Here the book gives some advice that might sound familiar to anyone who has designed iOS apps, or other applications where extreme simplicity and parsimony are crucial to usability. The book is talking about “main buildings” in a complex of buildings—say, the Rotunda at the University of Virginia, my alma mater—the brain, the locus of activity for the community of users. But it could easily be talking about an app’s “main task.” From p.487:
For any collection of buildings, decide which building in the group houses the most essential function—which building is the soul of the group, as a human institution... [B]uild the marin part of it higher and more prominent than the rest, so that they eye goes immediately to the part which is most important.
Apps or sites which have flat, uniform navigation inevitably leave people wondering what they’re supposed to be doing there. Apps that clearly call out the main task—for example, Instagram’s front-and-center camera button—are much easier for people to gain expertise in. Once they know what the main task is, everything else can be explored in the context of ancillary features.
This section could easily be titled “why people prefer to do things in public.” It’s why countless closed, proprietary networks have lost out to the robust public-ness of Twitter. From p.489:
The simple social intercourse created when people rub shoulders in public is one of the most essential kinds of social “glue” in society.
Software spaces, like physical buildings, often have centralized “corridors” or gathering spaces where people rub shoulders. This can be a feed or group chat; another example is people commenting around a piece of comment. Too much privacy, the book argues, can make these spaces feel awkwardly intimate:
... It is therefore unpleasant, even unnerving, to move through them; people in them are in no state to generate, or benefit from, social intercourse.
The book suggests allowing people to move between private spaces via outdoor areas that re-create pedestrian streets, where all sorts of activity is permissible and visible. This should make software architects think twice about what appears on their “home” or “dashboard” screens—whatever the user considers to be the app’s resting place. This is the place to house your most open social environment; closed feeds, groups, and person-to-person communications can branch off the central agora, but what people really want is a public space.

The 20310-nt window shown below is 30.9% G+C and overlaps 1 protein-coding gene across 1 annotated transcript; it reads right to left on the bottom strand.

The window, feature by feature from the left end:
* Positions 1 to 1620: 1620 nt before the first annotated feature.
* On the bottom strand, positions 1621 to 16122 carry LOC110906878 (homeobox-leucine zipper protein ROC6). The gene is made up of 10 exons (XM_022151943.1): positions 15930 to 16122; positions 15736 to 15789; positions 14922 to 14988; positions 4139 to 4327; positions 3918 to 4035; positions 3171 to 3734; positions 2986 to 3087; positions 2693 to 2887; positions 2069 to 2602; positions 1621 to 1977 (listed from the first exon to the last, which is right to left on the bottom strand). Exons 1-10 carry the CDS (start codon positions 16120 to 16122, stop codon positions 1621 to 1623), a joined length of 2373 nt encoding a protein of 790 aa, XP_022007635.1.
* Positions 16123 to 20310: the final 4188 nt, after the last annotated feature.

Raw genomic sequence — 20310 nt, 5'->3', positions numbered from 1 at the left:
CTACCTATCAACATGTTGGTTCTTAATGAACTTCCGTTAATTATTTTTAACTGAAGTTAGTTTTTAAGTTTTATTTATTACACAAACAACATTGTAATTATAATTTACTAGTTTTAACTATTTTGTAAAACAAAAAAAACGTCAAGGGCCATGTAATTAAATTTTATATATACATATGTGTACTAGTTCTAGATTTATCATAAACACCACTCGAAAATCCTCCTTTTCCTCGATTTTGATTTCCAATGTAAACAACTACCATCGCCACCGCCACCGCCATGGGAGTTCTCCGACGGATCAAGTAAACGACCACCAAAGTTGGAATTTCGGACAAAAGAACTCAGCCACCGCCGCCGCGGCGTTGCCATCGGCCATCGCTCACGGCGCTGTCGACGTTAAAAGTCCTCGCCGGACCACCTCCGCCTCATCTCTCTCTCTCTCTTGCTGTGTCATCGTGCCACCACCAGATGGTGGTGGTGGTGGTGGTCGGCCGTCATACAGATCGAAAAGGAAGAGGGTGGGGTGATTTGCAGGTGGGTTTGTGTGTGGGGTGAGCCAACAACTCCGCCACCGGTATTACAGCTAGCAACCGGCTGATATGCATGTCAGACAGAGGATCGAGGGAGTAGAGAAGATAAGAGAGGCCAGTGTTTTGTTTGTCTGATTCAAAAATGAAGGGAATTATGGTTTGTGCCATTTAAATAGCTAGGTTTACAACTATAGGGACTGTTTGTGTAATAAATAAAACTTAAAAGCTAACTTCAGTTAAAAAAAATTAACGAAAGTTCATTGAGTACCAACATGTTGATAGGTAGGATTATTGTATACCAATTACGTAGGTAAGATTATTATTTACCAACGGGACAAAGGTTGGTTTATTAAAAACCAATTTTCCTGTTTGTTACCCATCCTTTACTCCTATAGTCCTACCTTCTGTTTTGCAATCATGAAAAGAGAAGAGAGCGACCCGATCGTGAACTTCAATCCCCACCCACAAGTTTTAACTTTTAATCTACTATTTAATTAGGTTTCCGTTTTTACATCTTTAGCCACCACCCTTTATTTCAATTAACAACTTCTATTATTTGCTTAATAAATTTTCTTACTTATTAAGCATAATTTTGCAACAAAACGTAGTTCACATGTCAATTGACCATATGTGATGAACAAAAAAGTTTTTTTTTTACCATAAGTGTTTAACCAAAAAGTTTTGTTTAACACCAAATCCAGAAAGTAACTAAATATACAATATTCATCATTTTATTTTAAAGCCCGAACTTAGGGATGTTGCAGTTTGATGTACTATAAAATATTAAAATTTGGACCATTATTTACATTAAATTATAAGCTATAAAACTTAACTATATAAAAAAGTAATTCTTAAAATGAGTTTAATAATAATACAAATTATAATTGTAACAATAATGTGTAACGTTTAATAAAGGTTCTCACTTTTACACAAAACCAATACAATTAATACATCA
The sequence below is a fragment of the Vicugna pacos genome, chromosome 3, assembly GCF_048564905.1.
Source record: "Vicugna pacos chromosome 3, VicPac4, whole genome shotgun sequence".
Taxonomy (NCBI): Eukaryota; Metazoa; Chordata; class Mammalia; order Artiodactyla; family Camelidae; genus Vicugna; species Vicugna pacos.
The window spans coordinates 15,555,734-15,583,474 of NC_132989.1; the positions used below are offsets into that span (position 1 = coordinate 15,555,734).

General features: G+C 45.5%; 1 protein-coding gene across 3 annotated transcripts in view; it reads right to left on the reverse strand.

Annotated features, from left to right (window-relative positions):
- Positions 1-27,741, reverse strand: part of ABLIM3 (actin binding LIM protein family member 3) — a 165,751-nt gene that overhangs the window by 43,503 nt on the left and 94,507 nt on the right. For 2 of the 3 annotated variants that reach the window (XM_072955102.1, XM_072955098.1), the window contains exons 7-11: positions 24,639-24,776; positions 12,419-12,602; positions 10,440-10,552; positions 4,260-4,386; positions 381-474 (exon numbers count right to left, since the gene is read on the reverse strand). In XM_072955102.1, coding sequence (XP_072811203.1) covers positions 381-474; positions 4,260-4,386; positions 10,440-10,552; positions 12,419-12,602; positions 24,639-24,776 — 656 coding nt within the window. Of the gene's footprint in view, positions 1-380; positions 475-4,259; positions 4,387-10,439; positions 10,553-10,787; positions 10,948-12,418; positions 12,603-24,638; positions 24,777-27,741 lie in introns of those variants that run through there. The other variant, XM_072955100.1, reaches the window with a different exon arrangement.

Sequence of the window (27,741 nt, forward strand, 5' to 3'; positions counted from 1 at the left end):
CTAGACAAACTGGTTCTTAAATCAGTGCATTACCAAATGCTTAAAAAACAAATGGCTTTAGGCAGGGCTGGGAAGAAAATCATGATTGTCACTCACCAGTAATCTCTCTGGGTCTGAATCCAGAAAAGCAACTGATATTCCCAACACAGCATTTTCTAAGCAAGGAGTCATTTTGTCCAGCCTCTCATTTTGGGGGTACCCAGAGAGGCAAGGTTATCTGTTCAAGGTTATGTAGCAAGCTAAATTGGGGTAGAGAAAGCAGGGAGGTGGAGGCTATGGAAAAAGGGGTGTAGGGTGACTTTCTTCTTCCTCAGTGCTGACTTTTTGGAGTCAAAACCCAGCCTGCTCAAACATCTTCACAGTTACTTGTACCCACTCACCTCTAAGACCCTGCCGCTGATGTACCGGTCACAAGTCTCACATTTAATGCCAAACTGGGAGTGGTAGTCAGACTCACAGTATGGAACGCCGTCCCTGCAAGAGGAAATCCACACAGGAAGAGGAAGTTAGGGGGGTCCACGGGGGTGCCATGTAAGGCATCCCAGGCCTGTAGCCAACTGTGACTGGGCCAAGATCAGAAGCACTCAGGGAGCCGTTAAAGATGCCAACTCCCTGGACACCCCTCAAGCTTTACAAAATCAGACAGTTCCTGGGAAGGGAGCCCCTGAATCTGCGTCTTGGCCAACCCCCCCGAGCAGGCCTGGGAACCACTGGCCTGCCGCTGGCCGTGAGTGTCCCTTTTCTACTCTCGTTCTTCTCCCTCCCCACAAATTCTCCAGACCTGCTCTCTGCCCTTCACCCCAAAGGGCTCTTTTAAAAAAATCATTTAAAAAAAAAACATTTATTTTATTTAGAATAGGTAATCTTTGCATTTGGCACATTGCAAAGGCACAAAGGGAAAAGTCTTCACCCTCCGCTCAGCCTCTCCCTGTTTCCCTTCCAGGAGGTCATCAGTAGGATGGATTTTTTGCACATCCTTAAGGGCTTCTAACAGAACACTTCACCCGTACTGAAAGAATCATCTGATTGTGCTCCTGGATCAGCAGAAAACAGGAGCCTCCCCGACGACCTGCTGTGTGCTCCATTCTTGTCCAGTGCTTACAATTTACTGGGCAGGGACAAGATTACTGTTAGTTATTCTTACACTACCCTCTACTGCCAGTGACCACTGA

GitHubbers also used the book for inspiration, says Chacon, coming up with ideas that ranged from “super academic discussions” to “we want to have dark, smaller spaces with sound dampening, so it's easy to concentrate.”
Those dark, small spaces earned the nickname “coder caves.” As Chacon describes the design: “It's this maze-like structure where there are all very smaller rooms, they're dark and there are small walls” to break up the space. “People can go in there and escape and have a quiet small space for themselves.”
Chacon shopped the idea around with other GitHubbers. “I was going back and forth with design and sketches with different people in the company, would it look cool like this, or like this? Should it we use it for design? Should we lay them out? Should we be able to see each other?” After some consensus-building, the caves were framed out by the contractor. “They’re built now—we can actually go through and walk through them,” says Chacon.
Design patterns also helped Chacon figure out which ideas to reject. One that seemed particularly dangerous was any design that encouraged GitHubbers to spend too much time in the office.
“Beds—that was something that I specifically pushed back on,” says Chacon. “We said, ‘We're not a company that wants you to spend 18 hours at the office. We want you to go home. We don't want you to plan to sleep in the office. We want to make sure that you have a life outside of GitHub.”
[Image: Flickr user Jon Olav Eikenes]